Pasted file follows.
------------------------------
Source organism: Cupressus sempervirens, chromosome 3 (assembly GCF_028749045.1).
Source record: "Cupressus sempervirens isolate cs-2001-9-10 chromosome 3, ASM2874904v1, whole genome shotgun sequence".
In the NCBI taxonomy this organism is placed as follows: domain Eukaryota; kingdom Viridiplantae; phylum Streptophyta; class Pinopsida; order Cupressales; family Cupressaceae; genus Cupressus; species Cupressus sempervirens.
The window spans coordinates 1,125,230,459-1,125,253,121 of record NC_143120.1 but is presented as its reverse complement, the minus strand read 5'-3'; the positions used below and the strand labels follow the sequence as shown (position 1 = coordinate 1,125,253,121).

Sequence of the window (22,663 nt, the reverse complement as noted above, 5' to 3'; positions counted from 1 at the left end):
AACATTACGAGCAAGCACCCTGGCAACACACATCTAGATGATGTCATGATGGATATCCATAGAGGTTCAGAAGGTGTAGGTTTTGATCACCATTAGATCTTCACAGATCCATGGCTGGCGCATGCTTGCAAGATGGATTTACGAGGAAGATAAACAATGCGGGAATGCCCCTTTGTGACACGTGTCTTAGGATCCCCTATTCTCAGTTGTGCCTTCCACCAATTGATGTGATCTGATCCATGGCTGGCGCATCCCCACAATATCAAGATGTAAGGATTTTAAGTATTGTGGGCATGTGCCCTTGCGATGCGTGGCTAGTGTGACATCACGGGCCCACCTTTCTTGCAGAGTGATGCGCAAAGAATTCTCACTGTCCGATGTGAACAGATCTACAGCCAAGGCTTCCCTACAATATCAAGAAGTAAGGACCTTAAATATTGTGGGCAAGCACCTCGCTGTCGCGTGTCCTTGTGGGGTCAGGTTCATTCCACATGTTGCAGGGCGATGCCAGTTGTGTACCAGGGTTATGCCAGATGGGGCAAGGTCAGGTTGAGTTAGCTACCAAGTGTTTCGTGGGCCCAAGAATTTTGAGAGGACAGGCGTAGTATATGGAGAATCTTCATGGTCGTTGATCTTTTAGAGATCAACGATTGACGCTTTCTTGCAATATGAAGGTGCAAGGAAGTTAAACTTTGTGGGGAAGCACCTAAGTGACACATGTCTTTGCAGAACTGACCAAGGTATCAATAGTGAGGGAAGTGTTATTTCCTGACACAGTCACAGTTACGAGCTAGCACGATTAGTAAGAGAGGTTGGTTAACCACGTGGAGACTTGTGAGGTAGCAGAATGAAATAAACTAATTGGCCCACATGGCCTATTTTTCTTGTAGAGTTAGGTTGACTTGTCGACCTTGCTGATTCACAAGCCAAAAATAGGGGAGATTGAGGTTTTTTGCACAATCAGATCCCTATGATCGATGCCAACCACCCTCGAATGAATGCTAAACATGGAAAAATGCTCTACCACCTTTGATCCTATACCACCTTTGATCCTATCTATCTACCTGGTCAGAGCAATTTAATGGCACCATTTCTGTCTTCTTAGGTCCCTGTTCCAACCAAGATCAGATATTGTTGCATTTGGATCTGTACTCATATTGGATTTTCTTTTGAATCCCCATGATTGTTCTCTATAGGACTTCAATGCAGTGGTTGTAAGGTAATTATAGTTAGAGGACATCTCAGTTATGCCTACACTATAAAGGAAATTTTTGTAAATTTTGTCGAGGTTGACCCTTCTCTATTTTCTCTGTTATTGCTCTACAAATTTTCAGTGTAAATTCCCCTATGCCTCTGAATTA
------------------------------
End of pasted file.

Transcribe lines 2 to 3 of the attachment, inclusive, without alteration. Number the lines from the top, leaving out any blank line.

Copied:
Source record: "Cupressus sempervirens isolate cs-2001-9-10 chromosome 3, ASM2874904v1, whole genome shotgun sequence".
In the NCBI taxonomy this organism is placed as follows: domain Eukaryota; kingdom Viridiplantae; phylum Streptophyta; class Pinopsida; order Cupressales; family Cupressaceae; genus Cupressus; species Cupressus sempervirens.